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Old 12-07-2010, 09:44 PM  
Poolside OP
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Quote:
Originally Posted by Lobby View Post
And you're not doing that?

I assumed from your posts that you were creating new control algorithms using, or re-using, sensor data (air temp, and oil temp) to reprogram the ECU.

Is this not correct?
How can I say this? We are inputting externally-controlled changes to the ECU, to cause it to operate in different parts of it's internal algorithm. I hope that's not too ambiguous, cause I'm not trying to be.

JJ says something about it in the quote below. I'll explain more about it later if you like, or I can point you to reference material. I'll try and explain it briefly here.

The stock ECU has 'rules' that it follows. These rules go something like, find out where the throttle is at, and the motor RPM, and what the other inputs are, and determine the fuel and spark outputs. That is an algorithm, a set of rules.

Any external change to any input creates differences in the outputs. Some changes are small, others large. Some are desirable, some are not. Some happen when you want then to, others don't. I'm meaning desirable from a drivability point of view.

Replacing the ECU is only necessary if it is. That may sound vague, but causing the ECU to operate in different parts of its algorithm 'rule set' makes a huge difference. If it's done right, it makes all the difference that people want made, and sometimes it exceeds expectations. What I mean by that is, many people do not know what truly excellent throttle response is, so they literally don't know what to expect. They know how one bike compares to another one they've owned, but often they don't have an absolute frame of reference.

With every stock motor I've seen, the stock ECU is capable of proper fueling. Capable of making the motor run as good as it can. To achieve that performance requires the ECU to operate outside the margins say, of its 'rule set'. That is possible to do with outside modification.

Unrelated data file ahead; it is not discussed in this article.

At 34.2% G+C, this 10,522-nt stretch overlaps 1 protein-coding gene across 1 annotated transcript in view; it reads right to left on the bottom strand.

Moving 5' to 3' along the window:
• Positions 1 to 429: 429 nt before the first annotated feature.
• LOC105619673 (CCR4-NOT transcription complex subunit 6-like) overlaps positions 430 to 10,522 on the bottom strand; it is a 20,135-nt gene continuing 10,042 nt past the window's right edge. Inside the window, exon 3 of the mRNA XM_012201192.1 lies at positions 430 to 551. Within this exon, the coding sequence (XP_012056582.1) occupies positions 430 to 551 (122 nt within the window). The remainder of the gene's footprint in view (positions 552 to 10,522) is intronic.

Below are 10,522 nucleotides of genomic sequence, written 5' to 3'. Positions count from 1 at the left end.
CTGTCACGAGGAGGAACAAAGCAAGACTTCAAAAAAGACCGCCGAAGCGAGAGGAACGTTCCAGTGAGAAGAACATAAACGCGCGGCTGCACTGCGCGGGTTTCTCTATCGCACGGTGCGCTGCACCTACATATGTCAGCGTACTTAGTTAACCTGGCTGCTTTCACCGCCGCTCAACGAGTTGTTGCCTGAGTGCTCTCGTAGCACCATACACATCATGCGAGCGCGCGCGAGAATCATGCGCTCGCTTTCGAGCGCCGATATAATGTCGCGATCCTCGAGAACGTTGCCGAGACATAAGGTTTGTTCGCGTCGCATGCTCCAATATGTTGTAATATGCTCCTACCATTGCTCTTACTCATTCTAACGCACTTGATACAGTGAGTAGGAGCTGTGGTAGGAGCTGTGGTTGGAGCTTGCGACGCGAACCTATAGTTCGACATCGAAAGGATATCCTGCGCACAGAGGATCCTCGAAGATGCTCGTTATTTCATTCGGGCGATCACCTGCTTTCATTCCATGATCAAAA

Causing the ECU to operate in different parts of 'rule set' can sometimes be a fairly simple process, or it may need to be more complex to work well, or work at all. Our 1st device is fairly simple. The 2nd one is fairly complex with microprocessor control, and it also interacts with the 1st one. That's the way it needs to be given the 'algorithm' in the Motronic ECU. Nothing else would, or could, work.

What you want is the removal of the undesirable aspects. That generally doesn't mean a 'flat power output'. I don't think I can explain here all that's entailed in the phrase "flattening the power output". But I can say you probably wouldn't like it, most people don't.

That undesirable dip in the powerband, it takes a big bite out of that.

Quote:
Originally Posted by johnjen View Post
This reaches all the way down into the specific functional and mathematical algorithms that are used for the various portions of the EFI ‘states of operation’ themselves. Which means that depending upon in which ‘operational state' the engine is running, certain variables become important and thus/can be/are externally modifiable without having to re-write the algorithm itself. This is a decidedly GOOD thing for all of us because it means we only have to fuss with certain knobs to get the desired effects in a particular state of engine operation.

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Poolside screwed with this post 12-08-2010 at 12:04 AM
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